Update July 7: Evan Ross, the Democratic operative from Miami, issued a statement today apologizing for threatening to personally murder Edward Snowden and Julian Assange:
I regret my words and apologize for them. I chose them out of emotion rather than thoughtfulness. They do not represent who I am or what I believe. I abhor violence and would never seek to harm anyone. I would take back my words if I could. I offer my apology to those who I offended and will use this opportunity to learn and grow.
Evan Ross is a little-known but well-connected lobbyist in Miami-Dade County. He's also fairly active within the Miami-Dade Democratic Party: He's the former chair of the Miami-Dade Young Democrats and is now a precinct captain within the local party. He's used to operating behind the scenes and keeping a low profile in the local press.
But Ross has now gone from backroom lobbyist to the target of WikiLeaks founder Julian Assange after the activist called him out by name on Twitter this weekend, sparking what Ross calls an online "bullying" campaign. Assange highlighted the Dade Democrat because someone sent the Australian computer programmer Facebook screencaps of Ross threatening to kill Assange and whistleblower Edward Snowden.
This past Friday, Assange used his personal account, which has 246,000 followers, to post an image of Ross' Facebook comments, in which the local Dem argued that Assange "exposed classified American secrets that endangered lives." Ross also wrote, "He and his buddy Edward Snowden both deserve to meet their maker. I'd be happy to pull the trigger on both of those too."
Assange ironically tweeted "#tolerantliberal" regarding the statements, which he included in a list of more than 20 examples of online users who have threatened to torture or kill him.
Ross' comments have also upset some people within the Miami-Dade Democratic Party: Two insiders tell New Times they're considering filing a grievance within the party.
But via email, Ross did not apologize for his comments and instead compared both men to "terrorists." He then accused Assange of trying to bully him.
Ross was named Miami's "Young Democrat of the Year" in 2011 and recently made some waves when he drew the ire of local political blogger Stephanie Kienzle, who filed a formal ethics complaint against him in 2015 accusing him of unregistered lobbying. But the Miami-Dade County Commission on Ethics said there was no probable cause to support the charge.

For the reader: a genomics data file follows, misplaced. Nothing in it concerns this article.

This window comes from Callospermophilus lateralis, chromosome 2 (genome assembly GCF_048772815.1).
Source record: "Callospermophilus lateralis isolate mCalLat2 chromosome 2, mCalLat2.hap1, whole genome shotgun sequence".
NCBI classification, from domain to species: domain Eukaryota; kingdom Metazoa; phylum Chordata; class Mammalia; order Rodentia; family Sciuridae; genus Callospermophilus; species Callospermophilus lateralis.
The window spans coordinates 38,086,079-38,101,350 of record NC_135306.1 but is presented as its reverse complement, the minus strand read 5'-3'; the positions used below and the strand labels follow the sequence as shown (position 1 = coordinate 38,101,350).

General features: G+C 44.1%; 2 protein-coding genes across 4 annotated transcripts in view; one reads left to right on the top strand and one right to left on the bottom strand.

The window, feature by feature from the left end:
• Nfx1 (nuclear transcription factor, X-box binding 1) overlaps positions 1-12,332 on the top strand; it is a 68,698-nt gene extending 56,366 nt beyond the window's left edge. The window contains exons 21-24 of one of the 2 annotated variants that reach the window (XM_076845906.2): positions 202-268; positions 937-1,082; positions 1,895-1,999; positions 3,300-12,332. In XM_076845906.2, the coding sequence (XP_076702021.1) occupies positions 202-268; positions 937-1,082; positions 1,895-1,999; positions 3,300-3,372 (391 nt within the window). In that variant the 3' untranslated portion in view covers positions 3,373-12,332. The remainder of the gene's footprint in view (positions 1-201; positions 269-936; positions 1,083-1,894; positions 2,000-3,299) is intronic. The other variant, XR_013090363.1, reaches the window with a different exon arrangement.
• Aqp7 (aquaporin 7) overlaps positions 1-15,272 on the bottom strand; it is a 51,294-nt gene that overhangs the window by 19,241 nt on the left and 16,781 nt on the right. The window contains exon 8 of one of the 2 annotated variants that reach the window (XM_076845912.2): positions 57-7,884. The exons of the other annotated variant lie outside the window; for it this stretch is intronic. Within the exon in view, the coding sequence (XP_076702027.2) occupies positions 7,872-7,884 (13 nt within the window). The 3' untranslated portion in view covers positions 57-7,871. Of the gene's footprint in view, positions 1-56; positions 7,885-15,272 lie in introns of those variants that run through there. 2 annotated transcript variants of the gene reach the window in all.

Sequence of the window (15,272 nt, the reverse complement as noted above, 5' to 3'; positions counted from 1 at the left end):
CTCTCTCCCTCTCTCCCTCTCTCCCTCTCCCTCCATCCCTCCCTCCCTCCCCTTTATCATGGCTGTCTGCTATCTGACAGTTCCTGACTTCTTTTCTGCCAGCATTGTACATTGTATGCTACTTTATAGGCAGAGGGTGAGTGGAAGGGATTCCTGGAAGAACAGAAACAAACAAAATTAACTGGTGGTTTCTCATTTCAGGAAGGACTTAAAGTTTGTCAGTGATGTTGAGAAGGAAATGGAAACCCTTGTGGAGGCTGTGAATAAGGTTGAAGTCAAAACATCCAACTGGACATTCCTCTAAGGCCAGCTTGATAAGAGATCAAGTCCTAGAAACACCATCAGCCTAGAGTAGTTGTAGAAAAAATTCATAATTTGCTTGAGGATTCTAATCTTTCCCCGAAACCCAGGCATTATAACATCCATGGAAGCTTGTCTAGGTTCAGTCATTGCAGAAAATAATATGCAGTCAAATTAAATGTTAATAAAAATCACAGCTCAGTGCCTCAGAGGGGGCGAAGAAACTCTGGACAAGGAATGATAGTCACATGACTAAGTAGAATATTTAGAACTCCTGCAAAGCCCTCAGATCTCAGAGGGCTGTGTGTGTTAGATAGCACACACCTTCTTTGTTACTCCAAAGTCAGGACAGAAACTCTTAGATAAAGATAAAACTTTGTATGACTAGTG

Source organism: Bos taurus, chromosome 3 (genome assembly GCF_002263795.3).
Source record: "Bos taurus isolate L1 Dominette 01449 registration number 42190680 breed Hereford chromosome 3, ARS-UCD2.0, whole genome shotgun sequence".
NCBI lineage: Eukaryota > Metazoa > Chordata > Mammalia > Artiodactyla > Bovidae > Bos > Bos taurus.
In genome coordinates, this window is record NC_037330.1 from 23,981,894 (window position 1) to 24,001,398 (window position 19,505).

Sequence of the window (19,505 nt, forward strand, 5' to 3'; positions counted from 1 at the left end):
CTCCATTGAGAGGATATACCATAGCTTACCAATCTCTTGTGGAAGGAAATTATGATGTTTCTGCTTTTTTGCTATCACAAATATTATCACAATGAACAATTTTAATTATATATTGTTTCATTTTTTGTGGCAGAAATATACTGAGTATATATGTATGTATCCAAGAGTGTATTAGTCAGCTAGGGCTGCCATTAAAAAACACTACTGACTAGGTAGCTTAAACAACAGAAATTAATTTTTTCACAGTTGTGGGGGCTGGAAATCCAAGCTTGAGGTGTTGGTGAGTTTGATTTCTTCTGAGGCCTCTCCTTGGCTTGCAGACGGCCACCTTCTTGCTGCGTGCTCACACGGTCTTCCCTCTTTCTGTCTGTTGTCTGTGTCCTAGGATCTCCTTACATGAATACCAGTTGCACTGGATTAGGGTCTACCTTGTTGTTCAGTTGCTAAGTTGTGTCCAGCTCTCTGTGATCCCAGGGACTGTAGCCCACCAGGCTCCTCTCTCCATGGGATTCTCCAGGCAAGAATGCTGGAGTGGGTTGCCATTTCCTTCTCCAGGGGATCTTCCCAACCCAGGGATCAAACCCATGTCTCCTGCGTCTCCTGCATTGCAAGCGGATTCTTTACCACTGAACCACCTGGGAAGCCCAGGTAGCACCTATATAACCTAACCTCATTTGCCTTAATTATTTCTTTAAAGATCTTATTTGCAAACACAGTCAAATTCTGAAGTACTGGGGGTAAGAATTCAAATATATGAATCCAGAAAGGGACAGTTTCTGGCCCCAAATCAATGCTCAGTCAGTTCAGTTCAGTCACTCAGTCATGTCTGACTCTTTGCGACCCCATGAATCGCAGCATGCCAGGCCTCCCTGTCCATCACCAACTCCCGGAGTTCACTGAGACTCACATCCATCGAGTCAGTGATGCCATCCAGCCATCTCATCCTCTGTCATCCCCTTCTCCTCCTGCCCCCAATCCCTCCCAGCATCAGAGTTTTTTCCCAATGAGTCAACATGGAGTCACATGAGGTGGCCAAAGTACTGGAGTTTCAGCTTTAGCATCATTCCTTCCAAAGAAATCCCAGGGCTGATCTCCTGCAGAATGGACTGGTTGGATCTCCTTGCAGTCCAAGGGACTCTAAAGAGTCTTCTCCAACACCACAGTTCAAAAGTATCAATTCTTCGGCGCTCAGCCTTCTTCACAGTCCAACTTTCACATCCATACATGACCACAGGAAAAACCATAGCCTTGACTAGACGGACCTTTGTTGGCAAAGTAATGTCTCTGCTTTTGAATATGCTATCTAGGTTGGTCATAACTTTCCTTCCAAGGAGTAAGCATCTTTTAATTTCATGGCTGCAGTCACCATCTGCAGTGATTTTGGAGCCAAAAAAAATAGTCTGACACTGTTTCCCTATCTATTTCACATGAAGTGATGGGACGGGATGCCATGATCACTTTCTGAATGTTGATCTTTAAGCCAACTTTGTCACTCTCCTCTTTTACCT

After Assange called Ross out
Ross says that since Assange called him out on Twitter, he's received a slew of hate messages. But in an email to New Times, he refused to back down from his comments and implied that his call to kill both men was an act of "patriotism."
"I believe strongly in the right to free speech, but I won't be bullied into trading my patriotism for political correctness by Julian Assange or his army of Twitter trolls," Ross wrote.
Ross doubled down by comparing Snowden and Assange to terrorists.
"Edward Snowden may have had good intentions, but he and Julian Assange have endangered the lives of countless Americans," Ross wrote. "Assange assisted in the Russian effort to hand our country over to the least qualified and most dangerous man to hold the Presidency in modern American history. Like terrorist leaders, I believe that we have a responsibility to give those that we can their right to our justice system, but when that is not an option, protecting our nation and the American people has to come first."
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The spat exposes the divide between centrist, hawkish liberals who support the security state and military-industrial complex, and those to Ross' left, who point out that Snowden is a whistleblower no different from Daniel Ellsberg, who leaked the Pentagon Papers to news outlets in the 1970s. Ross' comments are sure to upset populists within the local party, who maintain that mainstream Democrats have moved too far right in the past few decades. (The fight also shows that Assange is apparently so cooped up inside the Ecuador embassy in London that he's willing to spend
Snowden exposed the National Security Agency's illegal plans to spy on virtually every single American's communication systems. While the NSA has claimed that Snowden's leaks put American spies in harm's way, the government has never revealed who, if anyone, was "harmed," and the only public impact the leaks seemed to have thus far is pushing the NSA to reform some portions of its spying programs. Snowden now runs the Freedom of the Press Foundation, which protects reporters from danger and fights threats to the First Amendment. The American Civil Liberties Union, Amnesty International, and Human Rights Watch have asked the U.S. government to pardon Snowden. (Documents also prove Snowden tried to blow the whistle internally within the NSA before going public.)
The case against Assange is a bit less clear, given his possible complicity in the alleged Russian Democratic National Committee email hack. Trump adviser and political trickster Roger Stone has said publicly that he had "back-channel" communications with Assange during the 2016 presidential election. (WikiLeaks claims the Russian-hacking plot is actually a "Clinton-linked plot to frame Assange as a Russian spy +
But Assange's WikiLeaks has also published millions of documents in the public interest, including video leaked by Chelsea Manning that showed U.S. forces gunning down innocent civilians during the Iraq War. A report BuzzFeed obtained last month after a long Freedom of Information Act fight showed that Manning's leaks, at least, didn't actually hurt anybody, although the Manning files are a small percentage of what WikiLeaks has published in total.